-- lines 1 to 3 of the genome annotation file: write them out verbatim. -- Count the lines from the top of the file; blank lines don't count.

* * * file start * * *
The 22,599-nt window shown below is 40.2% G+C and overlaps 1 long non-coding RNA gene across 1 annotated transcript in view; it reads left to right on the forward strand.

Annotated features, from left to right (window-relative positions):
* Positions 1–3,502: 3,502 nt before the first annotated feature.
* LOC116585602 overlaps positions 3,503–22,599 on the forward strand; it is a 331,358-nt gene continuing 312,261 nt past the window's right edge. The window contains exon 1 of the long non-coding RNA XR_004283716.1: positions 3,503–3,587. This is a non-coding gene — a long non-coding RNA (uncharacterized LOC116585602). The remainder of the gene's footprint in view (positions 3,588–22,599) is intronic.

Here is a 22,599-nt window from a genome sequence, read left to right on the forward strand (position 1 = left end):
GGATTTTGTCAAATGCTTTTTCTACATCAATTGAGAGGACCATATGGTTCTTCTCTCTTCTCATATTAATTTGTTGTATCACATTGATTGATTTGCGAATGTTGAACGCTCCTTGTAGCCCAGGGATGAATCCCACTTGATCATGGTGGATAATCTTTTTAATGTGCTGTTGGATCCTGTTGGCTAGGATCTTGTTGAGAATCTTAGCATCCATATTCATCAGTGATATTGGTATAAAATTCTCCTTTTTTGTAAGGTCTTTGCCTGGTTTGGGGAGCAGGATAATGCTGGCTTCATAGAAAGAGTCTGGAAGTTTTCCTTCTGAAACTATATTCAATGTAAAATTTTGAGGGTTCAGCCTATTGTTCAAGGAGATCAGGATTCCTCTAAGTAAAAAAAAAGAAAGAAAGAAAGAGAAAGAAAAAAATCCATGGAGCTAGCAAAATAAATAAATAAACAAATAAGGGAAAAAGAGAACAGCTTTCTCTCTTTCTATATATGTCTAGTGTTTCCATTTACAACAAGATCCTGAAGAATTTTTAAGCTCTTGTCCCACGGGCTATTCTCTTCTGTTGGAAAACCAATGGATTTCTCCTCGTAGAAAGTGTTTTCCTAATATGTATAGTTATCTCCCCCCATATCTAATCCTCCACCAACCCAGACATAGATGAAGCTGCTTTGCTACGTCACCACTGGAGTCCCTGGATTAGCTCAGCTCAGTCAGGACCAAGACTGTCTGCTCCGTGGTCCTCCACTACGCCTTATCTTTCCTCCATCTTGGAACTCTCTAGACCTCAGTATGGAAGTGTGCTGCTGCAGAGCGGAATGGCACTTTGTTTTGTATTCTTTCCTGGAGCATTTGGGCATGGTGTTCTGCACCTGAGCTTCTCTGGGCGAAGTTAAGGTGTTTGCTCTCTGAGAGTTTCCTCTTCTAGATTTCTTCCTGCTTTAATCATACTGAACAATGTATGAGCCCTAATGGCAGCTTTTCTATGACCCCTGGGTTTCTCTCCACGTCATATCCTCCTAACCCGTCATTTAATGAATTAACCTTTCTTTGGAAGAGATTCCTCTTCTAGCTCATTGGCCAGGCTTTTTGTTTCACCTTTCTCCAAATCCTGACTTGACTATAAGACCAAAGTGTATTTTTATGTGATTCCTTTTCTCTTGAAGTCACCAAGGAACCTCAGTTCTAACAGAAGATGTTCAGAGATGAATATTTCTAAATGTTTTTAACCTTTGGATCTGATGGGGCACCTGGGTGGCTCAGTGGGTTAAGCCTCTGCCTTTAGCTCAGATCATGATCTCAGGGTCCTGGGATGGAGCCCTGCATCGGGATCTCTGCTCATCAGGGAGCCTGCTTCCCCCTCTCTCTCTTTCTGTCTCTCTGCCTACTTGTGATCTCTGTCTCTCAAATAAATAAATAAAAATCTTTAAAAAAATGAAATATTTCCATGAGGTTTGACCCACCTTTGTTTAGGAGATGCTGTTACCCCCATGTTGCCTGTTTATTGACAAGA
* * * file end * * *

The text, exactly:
The 22,599-nt window shown below is 40.2% G+C and overlaps 1 long non-coding RNA gene across 1 annotated transcript in view; it reads left to right on the forward strand.

Annotated features, from left to right (window-relative positions):
* Positions 1–3,502: 3,502 nt before the first annotated feature.